ZKPs, invented and developed in academia over the last several decades, have already found practical usage in the real world. Industry adoption is focused on short proofs that are publicly verifiable by anyone, which is what we need for our proof-of-innocence.
When we apply ZK technology to our problem space, the goal is straightforward — can we prove in Zero-Knowledge that there is a reason a certain island was attacked? Essentially, we wish to prove that message B exists, without exposing sensitive information on its meta-data, such as identification of speakers A and B, geo-location, time-stamp, and so on.
Challenges & Ideas
The first problem is that sometimes, even the existence of message M is enough to expose and burn a source. Our technique is useful in the case that the information conveyed in message M, e.g. “Ambulance XYZ is full of terrorists on their way to fight”, is repeated multiple times, preferably on a diverse set of platforms.
This is a kind of anonymity-set: The less secret the information within enemy ranks, the better we can keep the anonymity of the SIGINT source.
The second issue we need to resolve is that a ZKP is done for a known, in practice public, statement such as the hash output of a function and the function itself. In our problem, such a statement is vital; otherwise, we prove with respect to nothing which means one can make up any message that will miss our goal.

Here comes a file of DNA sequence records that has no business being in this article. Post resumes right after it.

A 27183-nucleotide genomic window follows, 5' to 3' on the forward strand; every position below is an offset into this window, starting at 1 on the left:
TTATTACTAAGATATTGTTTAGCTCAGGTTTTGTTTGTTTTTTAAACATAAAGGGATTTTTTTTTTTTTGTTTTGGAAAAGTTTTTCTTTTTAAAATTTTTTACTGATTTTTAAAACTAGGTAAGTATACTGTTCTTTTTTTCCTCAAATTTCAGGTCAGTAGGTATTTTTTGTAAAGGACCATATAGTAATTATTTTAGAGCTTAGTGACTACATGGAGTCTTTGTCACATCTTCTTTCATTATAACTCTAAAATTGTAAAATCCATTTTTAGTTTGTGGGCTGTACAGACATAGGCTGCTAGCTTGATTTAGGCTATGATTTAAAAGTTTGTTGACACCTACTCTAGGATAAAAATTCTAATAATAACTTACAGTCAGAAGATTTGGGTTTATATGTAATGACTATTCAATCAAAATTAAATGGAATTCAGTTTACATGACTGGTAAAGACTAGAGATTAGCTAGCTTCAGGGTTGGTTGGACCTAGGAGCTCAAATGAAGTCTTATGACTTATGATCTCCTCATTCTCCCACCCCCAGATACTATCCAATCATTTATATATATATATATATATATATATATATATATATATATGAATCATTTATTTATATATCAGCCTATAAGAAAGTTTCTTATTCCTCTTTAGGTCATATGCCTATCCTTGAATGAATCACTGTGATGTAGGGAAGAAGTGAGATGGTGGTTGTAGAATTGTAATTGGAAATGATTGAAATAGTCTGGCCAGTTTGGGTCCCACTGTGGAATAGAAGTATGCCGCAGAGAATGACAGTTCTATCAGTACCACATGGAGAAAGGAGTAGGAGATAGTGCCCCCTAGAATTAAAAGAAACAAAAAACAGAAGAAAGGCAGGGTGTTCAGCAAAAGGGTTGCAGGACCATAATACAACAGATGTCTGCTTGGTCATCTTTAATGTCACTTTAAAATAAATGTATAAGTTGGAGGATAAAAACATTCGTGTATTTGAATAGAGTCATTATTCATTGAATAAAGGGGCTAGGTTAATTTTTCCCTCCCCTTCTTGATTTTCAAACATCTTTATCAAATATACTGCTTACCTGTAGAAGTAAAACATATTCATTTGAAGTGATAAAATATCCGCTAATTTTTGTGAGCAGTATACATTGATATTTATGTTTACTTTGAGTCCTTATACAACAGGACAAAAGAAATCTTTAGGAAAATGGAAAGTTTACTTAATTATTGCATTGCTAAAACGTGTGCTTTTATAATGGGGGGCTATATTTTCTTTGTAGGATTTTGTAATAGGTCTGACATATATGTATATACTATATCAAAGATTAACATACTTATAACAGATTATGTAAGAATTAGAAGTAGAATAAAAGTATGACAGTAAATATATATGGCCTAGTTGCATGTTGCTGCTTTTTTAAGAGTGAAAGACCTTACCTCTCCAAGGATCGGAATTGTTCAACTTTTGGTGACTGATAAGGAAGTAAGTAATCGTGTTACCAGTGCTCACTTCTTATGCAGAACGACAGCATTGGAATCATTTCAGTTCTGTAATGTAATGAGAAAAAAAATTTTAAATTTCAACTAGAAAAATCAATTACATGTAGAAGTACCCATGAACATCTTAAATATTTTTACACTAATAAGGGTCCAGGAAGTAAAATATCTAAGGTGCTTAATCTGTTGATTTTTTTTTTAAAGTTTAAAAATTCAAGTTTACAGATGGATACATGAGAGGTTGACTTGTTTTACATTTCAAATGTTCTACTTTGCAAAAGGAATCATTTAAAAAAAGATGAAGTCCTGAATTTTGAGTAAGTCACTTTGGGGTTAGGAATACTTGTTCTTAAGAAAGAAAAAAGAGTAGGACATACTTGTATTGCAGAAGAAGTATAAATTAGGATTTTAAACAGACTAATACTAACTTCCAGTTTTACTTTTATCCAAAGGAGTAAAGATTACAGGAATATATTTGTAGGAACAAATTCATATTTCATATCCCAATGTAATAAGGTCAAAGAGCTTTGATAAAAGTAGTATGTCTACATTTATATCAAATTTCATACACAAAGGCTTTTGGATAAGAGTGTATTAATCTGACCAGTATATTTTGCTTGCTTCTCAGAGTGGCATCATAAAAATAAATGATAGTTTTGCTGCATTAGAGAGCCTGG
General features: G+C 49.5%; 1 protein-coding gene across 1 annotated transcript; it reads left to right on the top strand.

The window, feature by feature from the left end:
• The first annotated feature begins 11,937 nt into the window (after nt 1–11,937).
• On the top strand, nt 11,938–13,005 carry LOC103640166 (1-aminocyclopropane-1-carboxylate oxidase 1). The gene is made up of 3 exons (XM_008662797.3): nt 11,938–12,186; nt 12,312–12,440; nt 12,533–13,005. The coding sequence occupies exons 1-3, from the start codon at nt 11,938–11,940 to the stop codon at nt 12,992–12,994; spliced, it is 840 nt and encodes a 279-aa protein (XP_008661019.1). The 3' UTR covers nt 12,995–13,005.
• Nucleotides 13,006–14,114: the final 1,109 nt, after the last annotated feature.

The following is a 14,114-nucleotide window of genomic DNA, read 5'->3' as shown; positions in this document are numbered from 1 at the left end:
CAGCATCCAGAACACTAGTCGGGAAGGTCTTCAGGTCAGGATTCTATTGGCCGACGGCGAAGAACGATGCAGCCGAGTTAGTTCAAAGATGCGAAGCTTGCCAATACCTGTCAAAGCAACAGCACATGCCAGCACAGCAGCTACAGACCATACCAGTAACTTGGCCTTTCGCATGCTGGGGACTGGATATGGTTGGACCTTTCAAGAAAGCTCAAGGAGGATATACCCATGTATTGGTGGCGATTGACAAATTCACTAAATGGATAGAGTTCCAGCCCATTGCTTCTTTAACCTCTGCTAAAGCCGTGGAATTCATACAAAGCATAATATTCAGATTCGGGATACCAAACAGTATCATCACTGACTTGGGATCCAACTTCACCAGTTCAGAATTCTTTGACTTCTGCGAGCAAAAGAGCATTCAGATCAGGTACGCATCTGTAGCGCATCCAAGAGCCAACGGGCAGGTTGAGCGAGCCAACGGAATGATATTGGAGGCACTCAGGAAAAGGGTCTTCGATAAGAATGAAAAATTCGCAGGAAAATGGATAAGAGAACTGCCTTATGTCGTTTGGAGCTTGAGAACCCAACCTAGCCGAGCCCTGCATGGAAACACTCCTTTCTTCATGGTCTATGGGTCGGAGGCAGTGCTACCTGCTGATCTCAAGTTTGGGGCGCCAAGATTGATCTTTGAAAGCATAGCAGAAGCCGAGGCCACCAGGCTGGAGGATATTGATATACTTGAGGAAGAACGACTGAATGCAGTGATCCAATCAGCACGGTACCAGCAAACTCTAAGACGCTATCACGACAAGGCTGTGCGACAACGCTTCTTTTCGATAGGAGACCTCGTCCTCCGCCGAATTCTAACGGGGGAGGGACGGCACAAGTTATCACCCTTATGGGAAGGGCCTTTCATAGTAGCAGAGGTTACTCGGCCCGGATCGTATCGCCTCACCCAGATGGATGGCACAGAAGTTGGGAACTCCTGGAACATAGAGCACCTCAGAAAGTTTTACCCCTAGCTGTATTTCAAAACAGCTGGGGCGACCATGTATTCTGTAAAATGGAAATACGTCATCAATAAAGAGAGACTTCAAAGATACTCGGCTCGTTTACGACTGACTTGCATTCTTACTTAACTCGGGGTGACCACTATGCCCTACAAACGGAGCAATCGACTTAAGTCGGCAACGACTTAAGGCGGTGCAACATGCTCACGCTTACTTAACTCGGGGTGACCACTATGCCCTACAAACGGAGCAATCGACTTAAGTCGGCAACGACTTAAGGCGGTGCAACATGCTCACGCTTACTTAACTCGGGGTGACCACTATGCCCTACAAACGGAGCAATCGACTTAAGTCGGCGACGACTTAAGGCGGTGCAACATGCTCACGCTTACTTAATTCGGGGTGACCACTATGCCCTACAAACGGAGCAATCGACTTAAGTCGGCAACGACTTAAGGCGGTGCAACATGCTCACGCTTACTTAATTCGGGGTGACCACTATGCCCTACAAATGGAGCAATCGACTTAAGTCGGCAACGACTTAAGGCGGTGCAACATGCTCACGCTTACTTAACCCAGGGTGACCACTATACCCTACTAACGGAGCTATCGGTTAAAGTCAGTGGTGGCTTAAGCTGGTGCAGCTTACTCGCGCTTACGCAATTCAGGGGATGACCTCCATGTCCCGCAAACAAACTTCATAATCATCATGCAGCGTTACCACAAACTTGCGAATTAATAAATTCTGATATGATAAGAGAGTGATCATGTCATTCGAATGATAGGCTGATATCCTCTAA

This is, in fact, a part of an almost independent question on how can the public tell that some revealed SIGINT is indeed authentic and not fabricated. Here, we argue that there is a ‘game-theoretic’ motivation — if a government chooses to fabricate intelligence to justify an attack, the backlash, should this be discovered, is far greater than the consequences of admitting a mistake. Furthermore, since such an act is morally wrong, it could be exposed by a citizen with a strong moral compass, leading to internal dissent.
The question remains: how can the prover generate a public statement that is trusted to be traced back to the raw SIGINT? As a first attempt, we try to identify a trusted-third-party and minimize the trust assumptions.
Starting from a toy example:
Say that we need to prove in ZK to the BBC that a school was destroyed because of SIGINT indicating it was used as a terror base and not as a school (and obviously had no civilians inside).